Telling the story of a young, heart-throbby version of the mischievous malcontent of Midgard, ‘Loki: Agent of Asgard’ follows the character as he embarks on a series of secret missions on behalf of his World. Being Loki, of course, he probably has some kind of ulterior motive going on, although it’s not like he’s going to tell anybody what that is. Well – maybe if they ask nicely. The book is by Al Ewing, Lee Garbett, Nolan Woodard and Clayton Cowles.
The first trade of Loki: Agent of Asgard is, as you might expect, about stories. A collection of stories, in fact, often wrapped within one another. While Journey Into Mystery was about self-mythologizing, here instead AoA is about wrapping yourself in the myths others have constructed for you. This version of Loki doesn’t tell his own stories and hope to live up to them – he lives within the various stories people are already telling about him.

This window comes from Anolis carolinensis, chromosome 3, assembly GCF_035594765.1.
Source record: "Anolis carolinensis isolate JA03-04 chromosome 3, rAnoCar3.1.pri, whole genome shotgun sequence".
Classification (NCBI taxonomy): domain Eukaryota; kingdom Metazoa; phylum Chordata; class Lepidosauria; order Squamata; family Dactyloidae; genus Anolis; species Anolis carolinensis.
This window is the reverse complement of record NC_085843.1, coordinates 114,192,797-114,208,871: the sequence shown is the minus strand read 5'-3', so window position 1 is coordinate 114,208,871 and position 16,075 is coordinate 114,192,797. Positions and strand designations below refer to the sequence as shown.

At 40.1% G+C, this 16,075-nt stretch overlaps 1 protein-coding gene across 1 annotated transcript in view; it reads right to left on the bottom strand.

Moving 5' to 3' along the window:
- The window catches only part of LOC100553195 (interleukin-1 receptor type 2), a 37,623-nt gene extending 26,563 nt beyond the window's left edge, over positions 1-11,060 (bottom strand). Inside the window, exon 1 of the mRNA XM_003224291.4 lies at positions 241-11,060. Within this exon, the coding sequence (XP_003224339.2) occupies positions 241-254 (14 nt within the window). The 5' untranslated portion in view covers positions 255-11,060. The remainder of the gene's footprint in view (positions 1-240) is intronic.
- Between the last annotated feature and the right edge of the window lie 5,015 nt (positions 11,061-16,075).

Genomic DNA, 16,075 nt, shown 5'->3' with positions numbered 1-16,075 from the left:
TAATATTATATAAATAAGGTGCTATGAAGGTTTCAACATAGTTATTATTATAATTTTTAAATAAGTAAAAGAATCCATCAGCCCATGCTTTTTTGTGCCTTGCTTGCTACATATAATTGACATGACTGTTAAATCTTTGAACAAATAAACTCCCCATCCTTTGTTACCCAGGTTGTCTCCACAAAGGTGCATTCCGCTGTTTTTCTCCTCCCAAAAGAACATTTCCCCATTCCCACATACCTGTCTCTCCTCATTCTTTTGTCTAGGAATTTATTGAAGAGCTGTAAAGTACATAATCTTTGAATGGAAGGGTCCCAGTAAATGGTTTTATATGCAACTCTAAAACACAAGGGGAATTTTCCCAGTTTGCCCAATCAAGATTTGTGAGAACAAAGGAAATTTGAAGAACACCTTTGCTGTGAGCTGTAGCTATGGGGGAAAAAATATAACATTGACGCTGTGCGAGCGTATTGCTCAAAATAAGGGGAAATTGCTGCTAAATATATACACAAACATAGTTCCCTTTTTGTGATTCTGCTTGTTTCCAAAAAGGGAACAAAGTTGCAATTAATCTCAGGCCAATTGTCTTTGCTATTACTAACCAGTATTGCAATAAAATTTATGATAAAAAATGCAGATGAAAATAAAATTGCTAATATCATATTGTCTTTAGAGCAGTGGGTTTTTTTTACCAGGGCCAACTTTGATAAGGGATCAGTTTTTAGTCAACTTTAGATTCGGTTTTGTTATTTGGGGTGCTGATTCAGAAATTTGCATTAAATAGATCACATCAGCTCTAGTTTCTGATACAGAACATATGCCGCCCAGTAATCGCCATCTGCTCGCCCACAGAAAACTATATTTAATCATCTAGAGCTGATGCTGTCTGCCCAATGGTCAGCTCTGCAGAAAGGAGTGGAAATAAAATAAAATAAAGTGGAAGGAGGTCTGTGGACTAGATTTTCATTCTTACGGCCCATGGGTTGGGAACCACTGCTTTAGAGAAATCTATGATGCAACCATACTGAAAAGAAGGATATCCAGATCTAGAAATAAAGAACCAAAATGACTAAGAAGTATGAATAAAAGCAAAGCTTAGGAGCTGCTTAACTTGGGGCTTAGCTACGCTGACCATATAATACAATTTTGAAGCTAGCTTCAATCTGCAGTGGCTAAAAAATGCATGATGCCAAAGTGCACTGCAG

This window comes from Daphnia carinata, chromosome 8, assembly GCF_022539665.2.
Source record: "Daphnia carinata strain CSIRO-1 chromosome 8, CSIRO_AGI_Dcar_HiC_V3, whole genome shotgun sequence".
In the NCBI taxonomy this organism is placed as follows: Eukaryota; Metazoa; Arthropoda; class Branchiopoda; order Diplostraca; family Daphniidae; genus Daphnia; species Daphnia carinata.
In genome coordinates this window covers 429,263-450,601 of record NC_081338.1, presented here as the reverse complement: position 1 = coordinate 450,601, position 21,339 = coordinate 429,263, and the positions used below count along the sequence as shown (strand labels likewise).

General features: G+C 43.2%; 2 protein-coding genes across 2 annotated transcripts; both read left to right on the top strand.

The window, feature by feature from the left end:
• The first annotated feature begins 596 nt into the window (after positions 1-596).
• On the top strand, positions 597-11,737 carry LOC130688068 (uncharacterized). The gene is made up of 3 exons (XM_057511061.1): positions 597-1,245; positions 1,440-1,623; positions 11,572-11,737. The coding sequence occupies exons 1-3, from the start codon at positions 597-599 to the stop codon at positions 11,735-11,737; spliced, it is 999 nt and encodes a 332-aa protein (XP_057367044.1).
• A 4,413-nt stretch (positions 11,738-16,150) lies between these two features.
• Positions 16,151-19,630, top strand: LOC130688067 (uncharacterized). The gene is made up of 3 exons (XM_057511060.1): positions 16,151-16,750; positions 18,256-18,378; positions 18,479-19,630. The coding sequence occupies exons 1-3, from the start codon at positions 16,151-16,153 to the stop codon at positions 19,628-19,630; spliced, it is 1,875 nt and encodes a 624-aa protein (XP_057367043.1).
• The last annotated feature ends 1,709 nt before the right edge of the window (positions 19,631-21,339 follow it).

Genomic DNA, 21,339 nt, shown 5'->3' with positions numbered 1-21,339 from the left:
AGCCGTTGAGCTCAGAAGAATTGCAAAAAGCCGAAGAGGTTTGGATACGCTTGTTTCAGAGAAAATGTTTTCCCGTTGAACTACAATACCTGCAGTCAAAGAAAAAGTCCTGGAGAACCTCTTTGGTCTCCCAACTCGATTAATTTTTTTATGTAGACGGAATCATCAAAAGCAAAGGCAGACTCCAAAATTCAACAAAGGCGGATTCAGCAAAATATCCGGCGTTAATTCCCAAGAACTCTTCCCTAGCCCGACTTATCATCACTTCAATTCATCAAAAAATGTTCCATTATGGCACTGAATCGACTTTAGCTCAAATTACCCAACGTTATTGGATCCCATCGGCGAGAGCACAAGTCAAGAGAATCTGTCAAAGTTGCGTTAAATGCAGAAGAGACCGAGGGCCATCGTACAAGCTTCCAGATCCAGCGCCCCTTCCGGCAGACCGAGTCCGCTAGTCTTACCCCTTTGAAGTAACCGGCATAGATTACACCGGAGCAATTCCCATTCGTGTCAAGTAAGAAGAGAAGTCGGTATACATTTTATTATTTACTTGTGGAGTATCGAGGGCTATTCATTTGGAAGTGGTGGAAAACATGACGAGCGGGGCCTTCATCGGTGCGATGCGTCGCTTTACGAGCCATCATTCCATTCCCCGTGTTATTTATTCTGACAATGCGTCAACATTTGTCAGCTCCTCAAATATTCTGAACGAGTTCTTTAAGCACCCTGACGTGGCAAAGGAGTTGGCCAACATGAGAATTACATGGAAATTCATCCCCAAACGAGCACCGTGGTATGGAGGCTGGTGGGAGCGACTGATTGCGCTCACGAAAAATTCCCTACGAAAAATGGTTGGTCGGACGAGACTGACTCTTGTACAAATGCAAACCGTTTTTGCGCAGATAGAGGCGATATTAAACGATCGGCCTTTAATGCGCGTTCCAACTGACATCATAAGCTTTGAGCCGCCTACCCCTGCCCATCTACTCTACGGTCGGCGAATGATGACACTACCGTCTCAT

Which makes Al Ewing an inspired choice to write the book. Having a similar authorial voice to Kieron Gillen, his writing echoes previous versions of Loki whilst having subtle differences in both language choice and personality. Here we have a Loki who actually is older than Kid Loki, and comports himself accordingly. He’s learned from the last few years, and started to learn how to play with his legend to subvert everyone’s expectations of him. He’s quicker with jokes, more interested in talking about other people than about himself, and is drawn by Lee Garbett to be expressive and attentive.
Garbett’s character work is assured right from the start, here. He begins the trade with a Dazzler cameo, which is a Smart Decision, but then goes on to readily tackle any and all situations thrown at him by Ewing. He effortlessly takes on sword fighting, magic spellcasting, comedic pauses, conversational scenes – he’s also gifted at expression and poise. Loki almost always looks people straight in the eye everytime he talks, and Garbett makes sure that they hold that gaze as he enraptures them. The character becomes magnetic from the way Garbett draws him, creating an immediate focus for Ewing to play into.